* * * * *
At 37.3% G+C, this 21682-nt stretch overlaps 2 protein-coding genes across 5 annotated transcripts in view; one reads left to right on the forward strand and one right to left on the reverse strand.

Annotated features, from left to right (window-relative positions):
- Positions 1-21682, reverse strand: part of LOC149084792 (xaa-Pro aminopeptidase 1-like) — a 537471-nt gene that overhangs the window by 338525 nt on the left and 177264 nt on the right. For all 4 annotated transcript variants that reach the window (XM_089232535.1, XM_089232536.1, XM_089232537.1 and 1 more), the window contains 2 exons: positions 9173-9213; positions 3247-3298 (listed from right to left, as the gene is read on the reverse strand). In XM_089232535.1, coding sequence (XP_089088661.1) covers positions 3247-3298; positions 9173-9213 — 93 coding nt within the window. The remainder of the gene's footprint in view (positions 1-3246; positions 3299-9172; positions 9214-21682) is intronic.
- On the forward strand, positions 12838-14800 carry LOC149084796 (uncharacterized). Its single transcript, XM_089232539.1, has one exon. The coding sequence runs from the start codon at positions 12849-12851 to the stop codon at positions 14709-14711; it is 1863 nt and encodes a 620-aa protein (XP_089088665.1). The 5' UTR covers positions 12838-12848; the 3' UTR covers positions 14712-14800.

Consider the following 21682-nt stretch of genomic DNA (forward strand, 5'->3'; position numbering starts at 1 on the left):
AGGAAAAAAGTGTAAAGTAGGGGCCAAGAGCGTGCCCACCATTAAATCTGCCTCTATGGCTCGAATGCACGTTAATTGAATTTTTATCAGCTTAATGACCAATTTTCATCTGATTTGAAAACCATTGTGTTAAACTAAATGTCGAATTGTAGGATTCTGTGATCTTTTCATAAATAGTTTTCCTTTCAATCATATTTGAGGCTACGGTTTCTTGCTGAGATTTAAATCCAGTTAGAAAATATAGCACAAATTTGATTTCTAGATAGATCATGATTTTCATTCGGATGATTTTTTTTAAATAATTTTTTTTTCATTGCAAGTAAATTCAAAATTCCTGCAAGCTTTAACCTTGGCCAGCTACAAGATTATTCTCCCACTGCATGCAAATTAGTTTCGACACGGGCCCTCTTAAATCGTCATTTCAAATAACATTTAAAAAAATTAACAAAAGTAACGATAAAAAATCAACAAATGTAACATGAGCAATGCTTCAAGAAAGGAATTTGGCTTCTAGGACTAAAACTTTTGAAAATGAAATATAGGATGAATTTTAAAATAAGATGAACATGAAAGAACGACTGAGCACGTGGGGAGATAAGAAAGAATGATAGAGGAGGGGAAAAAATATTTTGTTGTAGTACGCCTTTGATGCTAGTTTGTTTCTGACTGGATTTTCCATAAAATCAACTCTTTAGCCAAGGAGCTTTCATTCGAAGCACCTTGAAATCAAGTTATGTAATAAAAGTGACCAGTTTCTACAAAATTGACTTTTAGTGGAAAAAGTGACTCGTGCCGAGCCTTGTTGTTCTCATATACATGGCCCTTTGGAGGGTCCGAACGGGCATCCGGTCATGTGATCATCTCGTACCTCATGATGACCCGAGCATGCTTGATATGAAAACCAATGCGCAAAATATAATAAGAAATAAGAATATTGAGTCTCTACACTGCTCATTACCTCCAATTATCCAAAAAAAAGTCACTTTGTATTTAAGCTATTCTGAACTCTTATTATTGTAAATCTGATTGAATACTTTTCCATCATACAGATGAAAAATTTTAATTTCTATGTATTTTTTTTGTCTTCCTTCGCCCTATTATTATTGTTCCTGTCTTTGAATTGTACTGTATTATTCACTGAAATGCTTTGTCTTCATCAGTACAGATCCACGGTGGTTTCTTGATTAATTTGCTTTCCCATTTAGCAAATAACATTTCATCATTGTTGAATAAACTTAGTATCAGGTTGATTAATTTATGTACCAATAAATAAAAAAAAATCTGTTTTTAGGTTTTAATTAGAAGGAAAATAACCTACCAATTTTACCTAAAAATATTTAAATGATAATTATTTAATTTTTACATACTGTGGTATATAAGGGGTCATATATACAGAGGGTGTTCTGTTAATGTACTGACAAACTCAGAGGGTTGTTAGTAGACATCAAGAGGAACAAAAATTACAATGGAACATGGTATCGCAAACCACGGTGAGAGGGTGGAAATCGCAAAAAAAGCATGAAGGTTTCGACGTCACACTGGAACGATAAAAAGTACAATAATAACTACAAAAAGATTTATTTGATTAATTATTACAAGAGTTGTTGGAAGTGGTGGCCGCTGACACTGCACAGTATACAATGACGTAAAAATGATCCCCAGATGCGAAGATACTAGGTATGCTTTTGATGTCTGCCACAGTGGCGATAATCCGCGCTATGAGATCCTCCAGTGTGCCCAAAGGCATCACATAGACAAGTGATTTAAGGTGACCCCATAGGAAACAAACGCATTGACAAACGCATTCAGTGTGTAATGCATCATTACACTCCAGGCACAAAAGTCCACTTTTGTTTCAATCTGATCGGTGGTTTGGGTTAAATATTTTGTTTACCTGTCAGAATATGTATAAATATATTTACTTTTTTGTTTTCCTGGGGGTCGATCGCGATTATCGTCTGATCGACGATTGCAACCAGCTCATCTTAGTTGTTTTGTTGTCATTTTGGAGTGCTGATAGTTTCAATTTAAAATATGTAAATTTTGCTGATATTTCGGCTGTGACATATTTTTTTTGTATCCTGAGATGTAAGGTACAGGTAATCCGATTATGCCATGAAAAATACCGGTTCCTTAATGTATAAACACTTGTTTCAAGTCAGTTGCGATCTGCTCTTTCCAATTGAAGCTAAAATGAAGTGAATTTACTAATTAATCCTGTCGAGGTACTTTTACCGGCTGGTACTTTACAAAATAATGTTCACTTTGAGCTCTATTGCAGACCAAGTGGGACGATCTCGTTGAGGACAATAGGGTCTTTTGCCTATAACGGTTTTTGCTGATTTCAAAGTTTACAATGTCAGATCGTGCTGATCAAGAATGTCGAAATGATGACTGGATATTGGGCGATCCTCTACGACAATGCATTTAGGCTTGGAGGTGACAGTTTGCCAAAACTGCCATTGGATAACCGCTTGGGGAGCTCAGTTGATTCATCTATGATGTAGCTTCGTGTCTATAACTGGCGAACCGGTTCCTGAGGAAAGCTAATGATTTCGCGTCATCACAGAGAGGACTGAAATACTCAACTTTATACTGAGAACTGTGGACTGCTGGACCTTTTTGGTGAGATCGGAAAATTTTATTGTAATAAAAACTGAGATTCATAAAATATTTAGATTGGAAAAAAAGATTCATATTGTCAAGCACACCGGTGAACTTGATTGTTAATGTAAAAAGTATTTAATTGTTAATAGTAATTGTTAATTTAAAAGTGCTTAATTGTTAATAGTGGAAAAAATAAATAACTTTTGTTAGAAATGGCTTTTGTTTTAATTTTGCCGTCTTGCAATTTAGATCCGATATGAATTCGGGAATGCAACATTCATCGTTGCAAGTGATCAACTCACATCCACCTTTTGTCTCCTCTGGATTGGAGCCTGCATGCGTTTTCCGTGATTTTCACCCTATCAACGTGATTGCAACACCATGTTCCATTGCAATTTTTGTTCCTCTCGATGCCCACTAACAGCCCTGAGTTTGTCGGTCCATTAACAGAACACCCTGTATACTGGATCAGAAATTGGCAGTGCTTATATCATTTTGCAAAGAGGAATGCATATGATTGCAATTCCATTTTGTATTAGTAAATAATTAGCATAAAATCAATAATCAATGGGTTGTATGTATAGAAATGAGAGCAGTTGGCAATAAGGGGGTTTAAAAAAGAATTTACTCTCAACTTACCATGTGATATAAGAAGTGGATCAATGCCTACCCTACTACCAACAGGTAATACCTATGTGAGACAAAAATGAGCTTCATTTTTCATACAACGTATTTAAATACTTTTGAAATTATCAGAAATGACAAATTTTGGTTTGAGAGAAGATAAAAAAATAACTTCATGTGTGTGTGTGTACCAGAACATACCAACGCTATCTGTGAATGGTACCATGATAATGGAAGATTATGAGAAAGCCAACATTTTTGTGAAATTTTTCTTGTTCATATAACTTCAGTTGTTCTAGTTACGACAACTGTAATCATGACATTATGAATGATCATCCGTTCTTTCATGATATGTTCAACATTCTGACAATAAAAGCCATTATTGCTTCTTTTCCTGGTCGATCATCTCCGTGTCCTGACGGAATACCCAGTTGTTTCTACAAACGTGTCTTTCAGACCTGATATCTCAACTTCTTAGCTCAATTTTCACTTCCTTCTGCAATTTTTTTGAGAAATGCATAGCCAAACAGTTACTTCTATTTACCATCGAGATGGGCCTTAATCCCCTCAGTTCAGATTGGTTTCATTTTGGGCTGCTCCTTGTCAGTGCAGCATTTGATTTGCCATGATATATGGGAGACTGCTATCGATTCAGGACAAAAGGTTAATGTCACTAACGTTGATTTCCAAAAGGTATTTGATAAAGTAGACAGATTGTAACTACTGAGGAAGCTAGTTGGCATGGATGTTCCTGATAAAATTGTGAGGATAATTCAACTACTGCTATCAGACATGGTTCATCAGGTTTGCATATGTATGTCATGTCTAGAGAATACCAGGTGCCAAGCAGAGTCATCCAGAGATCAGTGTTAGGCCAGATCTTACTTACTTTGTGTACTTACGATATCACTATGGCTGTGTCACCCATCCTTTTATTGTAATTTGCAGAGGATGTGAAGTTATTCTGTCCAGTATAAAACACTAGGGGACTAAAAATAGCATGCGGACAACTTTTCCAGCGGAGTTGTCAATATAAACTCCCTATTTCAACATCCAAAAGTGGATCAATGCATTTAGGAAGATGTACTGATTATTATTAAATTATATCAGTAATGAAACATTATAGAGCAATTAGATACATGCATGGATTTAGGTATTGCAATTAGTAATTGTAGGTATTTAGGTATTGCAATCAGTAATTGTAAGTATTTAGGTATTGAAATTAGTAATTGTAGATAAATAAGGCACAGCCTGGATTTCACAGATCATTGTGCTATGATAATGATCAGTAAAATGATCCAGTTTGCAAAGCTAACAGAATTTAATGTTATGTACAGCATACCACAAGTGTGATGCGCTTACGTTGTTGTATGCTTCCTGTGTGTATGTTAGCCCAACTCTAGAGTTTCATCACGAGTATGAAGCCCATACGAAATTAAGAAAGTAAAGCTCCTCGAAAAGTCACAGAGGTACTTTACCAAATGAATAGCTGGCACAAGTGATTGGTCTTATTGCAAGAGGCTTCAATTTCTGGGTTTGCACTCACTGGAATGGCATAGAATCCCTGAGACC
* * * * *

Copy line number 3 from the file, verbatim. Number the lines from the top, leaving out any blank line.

- Positions 1-21682, reverse strand: part of LOC149084792 (xaa-Pro aminopeptidase 1-like) — a 537471-nt gene that overhangs the window by 338525 nt on the left and 177264 nt on the right. For all 4 annotated transcript variants that reach the window (XM_089232535.1, XM_089232536.1, XM_089232537.1 and 1 more), the window contains 2 exons: positions 9173-9213; positions 3247-3298 (listed from right to left, as the gene is read on the reverse strand). In XM_089232535.1, coding sequence (XP_089088661.1) covers positions 3247-3298; positions 9173-9213 — 93 coding nt within the window. The remainder of the gene's footprint in view (positions 1-3246; positions 3299-9172; positions 9214-21682) is intronic.